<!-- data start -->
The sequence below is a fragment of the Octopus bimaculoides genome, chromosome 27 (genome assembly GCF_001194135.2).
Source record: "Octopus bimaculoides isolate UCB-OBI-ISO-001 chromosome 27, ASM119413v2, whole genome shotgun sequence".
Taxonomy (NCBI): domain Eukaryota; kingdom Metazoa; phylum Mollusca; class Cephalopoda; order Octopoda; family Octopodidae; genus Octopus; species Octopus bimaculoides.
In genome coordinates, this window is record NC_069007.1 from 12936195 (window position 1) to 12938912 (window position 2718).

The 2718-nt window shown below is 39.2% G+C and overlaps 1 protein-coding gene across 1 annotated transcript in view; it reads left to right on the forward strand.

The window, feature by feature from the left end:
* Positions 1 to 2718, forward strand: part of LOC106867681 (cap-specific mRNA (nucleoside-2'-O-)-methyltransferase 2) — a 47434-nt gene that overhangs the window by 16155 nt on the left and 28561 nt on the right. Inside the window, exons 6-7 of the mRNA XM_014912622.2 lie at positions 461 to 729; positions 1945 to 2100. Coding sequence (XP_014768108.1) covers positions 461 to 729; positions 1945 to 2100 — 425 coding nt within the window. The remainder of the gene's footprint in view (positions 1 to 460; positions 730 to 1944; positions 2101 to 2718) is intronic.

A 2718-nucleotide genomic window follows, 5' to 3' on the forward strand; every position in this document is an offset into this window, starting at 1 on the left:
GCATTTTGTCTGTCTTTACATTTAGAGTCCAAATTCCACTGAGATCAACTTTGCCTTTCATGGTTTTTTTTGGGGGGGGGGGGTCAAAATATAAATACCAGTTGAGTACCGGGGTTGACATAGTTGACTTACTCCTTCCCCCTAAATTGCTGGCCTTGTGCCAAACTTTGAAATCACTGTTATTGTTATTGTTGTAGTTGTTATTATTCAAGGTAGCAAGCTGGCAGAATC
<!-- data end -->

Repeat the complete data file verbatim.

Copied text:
The sequence below is a fragment of the Octopus bimaculoides genome, chromosome 27 (genome assembly GCF_001194135.2).
Source record: "Octopus bimaculoides isolate UCB-OBI-ISO-001 chromosome 27, ASM119413v2, whole genome shotgun sequence".
Taxonomy (NCBI): domain Eukaryota; kingdom Metazoa; phylum Mollusca; class Cephalopoda; order Octopoda; family Octopodidae; genus Octopus; species Octopus bimaculoides.
In genome coordinates, this window is record NC_069007.1 from 12936195 (window position 1) to 12938912 (window position 2718).

The 2718-nt window shown below is 39.2% G+C and overlaps 1 protein-coding gene across 1 annotated transcript in view; it reads left to right on the forward strand.

The window, feature by feature from the left end:
* Positions 1 to 2718, forward strand: part of LOC106867681 (cap-specific mRNA (nucleoside-2'-O-)-methyltransferase 2) — a 47434-nt gene that overhangs the window by 16155 nt on the left and 28561 nt on the right. Inside the window, exons 6-7 of the mRNA XM_014912622.2 lie at positions 461 to 729; positions 1945 to 2100. Coding sequence (XP_014768108.1) covers positions 461 to 729; positions 1945 to 2100 — 425 coding nt within the window. The remainder of the gene's footprint in view (positions 1 to 460; positions 730 to 1944; positions 2101 to 2718) is intronic.

A 2718-nucleotide genomic window follows, 5' to 3' on the forward strand; every position in this document is an offset into this window, starting at 1 on the left:
GCATTTTGTCTGTCTTTACATTTAGAGTCCAAATTCCACTGAGATCAACTTTGCCTTTCATGGTTTTTTTTGGGGGGGGGGGGTCAAAATATAAATACCAGTTGAGTACCGGGGTTGACATAGTTGACTTACTCCTTCCCCCTAAATTGCTGGCCTTGTGCCAAACTTTGAAATCACTGTTATTGTTATTGTTGTAGTTGTTATTATTCAAGGTAGCAAGCTGGCAGAATC